The obvious signs are everywhere that San Francisco’s local economy is booming. People are jumping in and out of Uber rides, apartment rents are sky-high, grocery stores, bars and coffee houses are crowded and tax revenues are up.
Though strong, San Francisco’s local economy has shown one concerning trend. Unlike other sectors the local-serving industry, which includes nonprofits, local manufacturing, retail businesses, beauty salons and laundry, lost jobs during a recent seven-year business cycle, from 2004 to 2010.
Meanwhile the largely low-paying jobs of the tourism-related businesses, like hotels and restaurants, and the high-paying jobs of technology industry both grew.
These local-serving industry jobs are an important factor in preserving a middle-class in San Francisco, as they provide the most employment opportunities with middle wages without requiring a college degree.
“The local-serving industries employed over 186,000 people and averaged over one percent annual job loss over the last business cycle,” said the 2014 Economic Strategy report, a voter-mandated guide for economic policy, released this month by the Office of Economic and Workforce Development.
The report didn’t include analysis of the industries since the tech boom of 2011.
“That source of middle wage job in the local serving sector is going away because those businesses are not competitive in San Francisco and this has implications for the demographics of the city,” said City economist Ted Egan, who conducted the analysis. Data between 1990 and 2010 shows while the low income and high income population increased, those who earn moderate income, which for a family of four is an annual income between $80,950 and $121,450, decreased.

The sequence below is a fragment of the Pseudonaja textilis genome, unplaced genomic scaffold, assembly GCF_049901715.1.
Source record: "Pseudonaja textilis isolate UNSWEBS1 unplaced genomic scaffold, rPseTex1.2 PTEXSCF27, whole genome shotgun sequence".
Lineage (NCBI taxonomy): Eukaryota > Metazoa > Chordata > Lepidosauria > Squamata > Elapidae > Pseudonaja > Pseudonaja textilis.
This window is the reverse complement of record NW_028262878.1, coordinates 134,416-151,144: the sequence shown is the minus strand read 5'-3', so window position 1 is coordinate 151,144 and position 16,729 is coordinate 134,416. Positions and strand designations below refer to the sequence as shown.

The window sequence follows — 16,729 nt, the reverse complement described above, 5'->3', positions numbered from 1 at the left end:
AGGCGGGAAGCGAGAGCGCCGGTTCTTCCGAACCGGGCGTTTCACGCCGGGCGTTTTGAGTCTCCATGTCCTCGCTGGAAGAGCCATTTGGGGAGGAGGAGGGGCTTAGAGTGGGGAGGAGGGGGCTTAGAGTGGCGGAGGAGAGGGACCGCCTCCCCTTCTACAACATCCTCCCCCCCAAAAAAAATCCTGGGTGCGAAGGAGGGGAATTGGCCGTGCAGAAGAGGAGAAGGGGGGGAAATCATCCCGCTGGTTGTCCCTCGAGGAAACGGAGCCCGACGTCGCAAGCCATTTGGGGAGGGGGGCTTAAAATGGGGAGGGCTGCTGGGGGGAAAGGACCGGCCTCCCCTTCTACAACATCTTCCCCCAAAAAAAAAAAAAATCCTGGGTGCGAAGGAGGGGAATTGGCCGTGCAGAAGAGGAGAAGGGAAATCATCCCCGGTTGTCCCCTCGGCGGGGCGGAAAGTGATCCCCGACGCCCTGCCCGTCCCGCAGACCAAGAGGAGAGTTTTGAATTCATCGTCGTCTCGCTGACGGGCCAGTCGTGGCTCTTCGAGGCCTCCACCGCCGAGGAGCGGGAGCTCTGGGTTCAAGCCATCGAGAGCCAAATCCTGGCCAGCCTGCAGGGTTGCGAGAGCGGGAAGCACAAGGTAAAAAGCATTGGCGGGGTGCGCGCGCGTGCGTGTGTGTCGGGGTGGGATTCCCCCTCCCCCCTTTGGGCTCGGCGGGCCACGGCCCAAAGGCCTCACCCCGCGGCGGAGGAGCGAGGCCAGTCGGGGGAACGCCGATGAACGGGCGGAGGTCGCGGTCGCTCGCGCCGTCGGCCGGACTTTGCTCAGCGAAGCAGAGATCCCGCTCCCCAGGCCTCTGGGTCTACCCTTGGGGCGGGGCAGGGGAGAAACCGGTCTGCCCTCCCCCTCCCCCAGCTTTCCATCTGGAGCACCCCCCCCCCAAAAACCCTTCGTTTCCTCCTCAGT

But Supervisor Mark Farrell, who chairs the Board of Supervisors Budget and Finance Committee, said the tech boom has resulted in “growth across all sectors.” Still, he said that “there is a ton left to do here locally to make sure that our current economic boom continues for San Franciscans of all stripes and backgrounds.”
Egan provided additional analysis to The San Francisco Examiner relying on Bureau of Labor Statistics that does show between 2010-13 a 7.4 percent growth rate in the local serving industry, for a total of 190,633 jobs. During the same time period, the creative industry, which includes technology companies, grew at an 11.4 percent rate and employs 115,505.
Experience industries, which include restaurants, bars and nightlife, employs 86,643 people and grew by 3.5 percent. The slowest growth was in financial sector at 2 percent. That industry employs 111,445. Unsurprisingly, the cost of housing is a large challenge facing the local-serving industry and other businesses.
“San Francisco’s high cost of doing business is a key reason to why the city’s employment was slower than the rest of the Bay Area, for most industries,” the report said. “The greatest contributor to this cost was labor cost, which is primarily driven by the high cost of housing.”
Farrell said that “there is a ton of work to do supporting our local serving industry and our small business community as commercial rent is rising and office space is becoming scarcer.”